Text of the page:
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Fake immigration court dates cause mass confusion

The recent government shutdown threw an untold number of individuals into a state of uncertainty regarding their previously-scheduled immigration court dates. Despite the reopening, many are still dealing with constant confusion and chaos. On a recent Thursday, immigrants across Louisiana and the rest of the country showed up for what they thought were legitimately scheduled court dates only to discover something extremely upsetting upon their arrival -- their immigration court dates never existed in the first place.

Officials with ICE allegedly issued thousands of court summons for Jan. 31, 2019. When issuing the Notice to Appear documents, officials told immigrants that if they did not appear on the specified date they would risk being permanently removed from the United States. It is not clear what reasons these officials gave when serving the documents.

Fearing deportation, immigrants across the U.S. took time off work, spent money on travel and stood in long lines for hours in tightly packed courthouses for nonexistent court dates. One out-of-state woman had to leave at 3:30 a.m. and spend $100 on travel just to make it to her hearing, which never existed in the first place. Records indicate that not only was she not scheduled for a hearing, but her case still had not even been put into the system. In some areas, people traveled upwards of eight hours just to make it to the court house.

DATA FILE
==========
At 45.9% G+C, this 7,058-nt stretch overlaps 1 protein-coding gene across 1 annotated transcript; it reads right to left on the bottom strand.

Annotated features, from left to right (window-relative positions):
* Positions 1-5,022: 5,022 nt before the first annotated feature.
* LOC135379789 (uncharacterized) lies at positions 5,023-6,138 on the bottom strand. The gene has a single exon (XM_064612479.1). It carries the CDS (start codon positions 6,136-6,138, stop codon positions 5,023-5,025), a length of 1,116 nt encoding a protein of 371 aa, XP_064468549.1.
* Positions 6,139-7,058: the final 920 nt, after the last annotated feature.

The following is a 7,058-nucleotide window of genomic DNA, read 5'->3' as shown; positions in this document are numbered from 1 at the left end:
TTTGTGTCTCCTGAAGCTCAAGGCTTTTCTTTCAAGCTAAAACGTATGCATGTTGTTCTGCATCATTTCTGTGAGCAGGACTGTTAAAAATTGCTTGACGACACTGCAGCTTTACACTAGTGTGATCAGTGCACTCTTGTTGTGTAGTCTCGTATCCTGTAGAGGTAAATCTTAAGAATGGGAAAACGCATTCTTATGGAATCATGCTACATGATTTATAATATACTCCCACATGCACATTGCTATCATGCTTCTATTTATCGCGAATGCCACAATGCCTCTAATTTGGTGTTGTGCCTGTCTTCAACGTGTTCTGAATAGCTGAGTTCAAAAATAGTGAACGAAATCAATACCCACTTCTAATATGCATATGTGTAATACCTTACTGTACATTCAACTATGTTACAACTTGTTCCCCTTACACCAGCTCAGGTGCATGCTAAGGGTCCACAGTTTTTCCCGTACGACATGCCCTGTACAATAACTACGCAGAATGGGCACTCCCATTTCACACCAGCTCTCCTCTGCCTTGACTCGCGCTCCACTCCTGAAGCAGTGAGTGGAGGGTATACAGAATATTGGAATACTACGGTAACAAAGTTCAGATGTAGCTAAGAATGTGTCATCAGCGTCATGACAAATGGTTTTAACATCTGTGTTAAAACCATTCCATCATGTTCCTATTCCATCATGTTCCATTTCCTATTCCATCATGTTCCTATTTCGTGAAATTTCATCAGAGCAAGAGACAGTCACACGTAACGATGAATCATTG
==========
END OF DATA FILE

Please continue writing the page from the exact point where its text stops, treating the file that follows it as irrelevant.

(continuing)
This chaos stemmed from a ruling that ICE officials could no longer issue Notice to Appear Documents without a date. The ruling was intended to prevent the agency from using these documents to affect some immigrants' eligibility to gain legal status. No longer able to issue these documents without a date and without access to the court's scheduling system, ICE apparently slapped on the fake date and went on with the practice.

Receiving any type of court document can be concerning for those who are going through the immigration process. This is particularly the case when immigrants are threatened with deportation if they do not comply. For this reason, some people choose to work closely with Louisiana attorneys who are experienced in immigration law and can uphold their rights during these periods of confusion.

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